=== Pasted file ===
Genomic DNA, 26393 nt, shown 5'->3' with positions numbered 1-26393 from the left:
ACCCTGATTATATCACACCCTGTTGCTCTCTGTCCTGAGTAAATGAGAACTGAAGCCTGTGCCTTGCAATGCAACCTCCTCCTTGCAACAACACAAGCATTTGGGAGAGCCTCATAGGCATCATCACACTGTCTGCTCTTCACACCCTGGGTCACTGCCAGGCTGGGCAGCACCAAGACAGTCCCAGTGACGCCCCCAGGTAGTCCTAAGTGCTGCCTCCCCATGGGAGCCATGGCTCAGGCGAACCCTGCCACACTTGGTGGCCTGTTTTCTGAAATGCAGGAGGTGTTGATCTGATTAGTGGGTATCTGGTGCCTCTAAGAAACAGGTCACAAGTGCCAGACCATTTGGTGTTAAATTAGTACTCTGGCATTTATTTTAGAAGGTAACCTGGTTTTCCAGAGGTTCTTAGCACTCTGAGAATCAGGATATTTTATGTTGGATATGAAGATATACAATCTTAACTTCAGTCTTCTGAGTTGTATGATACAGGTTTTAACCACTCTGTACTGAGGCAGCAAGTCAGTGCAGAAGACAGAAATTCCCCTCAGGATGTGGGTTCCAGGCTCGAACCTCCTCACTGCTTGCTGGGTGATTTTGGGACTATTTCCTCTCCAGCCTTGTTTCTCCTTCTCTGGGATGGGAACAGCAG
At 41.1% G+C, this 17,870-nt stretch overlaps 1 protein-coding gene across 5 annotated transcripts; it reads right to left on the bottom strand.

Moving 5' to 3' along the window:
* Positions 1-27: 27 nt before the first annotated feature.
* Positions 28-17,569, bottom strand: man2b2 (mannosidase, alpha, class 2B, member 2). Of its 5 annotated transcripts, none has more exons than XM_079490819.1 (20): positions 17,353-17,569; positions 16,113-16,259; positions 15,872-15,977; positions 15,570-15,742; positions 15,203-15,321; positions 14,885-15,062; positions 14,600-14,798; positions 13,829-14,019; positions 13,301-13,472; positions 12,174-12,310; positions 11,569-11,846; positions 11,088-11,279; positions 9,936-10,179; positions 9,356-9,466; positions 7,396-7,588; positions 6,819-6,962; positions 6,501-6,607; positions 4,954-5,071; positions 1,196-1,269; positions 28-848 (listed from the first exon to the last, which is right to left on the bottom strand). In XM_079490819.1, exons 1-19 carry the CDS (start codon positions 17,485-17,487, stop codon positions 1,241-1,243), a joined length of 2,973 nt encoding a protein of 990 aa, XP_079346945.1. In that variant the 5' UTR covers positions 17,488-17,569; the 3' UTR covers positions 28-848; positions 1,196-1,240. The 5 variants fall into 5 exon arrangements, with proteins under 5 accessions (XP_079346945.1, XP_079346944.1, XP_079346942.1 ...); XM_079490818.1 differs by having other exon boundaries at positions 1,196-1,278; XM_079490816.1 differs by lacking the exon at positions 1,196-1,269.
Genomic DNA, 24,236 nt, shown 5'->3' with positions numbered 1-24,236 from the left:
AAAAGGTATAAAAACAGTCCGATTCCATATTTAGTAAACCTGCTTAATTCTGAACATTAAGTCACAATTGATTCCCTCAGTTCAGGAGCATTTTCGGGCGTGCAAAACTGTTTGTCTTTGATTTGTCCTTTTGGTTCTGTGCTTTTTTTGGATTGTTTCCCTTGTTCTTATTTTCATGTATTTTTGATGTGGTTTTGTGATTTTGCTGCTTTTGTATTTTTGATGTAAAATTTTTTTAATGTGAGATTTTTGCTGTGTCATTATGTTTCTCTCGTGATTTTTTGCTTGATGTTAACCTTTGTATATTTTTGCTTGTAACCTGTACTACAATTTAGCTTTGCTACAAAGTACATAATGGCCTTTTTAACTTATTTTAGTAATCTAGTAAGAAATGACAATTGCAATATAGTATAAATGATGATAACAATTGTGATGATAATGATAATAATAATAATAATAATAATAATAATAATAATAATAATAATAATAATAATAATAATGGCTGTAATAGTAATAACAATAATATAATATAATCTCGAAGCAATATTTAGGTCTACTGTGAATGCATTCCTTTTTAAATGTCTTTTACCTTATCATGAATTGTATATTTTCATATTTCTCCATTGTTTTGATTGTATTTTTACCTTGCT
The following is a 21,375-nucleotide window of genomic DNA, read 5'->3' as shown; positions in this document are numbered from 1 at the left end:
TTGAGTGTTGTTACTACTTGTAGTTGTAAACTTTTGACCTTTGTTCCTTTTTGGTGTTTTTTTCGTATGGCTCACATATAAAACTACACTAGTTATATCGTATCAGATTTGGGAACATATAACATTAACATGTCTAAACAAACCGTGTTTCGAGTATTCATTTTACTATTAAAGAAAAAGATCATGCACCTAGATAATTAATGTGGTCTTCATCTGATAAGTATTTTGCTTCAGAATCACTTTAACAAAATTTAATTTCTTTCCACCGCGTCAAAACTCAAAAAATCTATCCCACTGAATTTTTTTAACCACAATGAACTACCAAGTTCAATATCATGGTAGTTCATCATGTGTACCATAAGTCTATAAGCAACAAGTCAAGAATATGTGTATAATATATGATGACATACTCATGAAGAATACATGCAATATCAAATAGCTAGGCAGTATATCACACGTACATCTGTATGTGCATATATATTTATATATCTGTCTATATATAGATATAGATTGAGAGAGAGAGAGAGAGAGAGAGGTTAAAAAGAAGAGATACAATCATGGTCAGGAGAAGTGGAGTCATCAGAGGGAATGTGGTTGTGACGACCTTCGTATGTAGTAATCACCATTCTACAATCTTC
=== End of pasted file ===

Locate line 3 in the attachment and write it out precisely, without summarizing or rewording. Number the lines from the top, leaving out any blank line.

At 41.1% G+C, this 17,870-nt stretch overlaps 1 protein-coding gene across 5 annotated transcripts; it reads right to left on the bottom strand.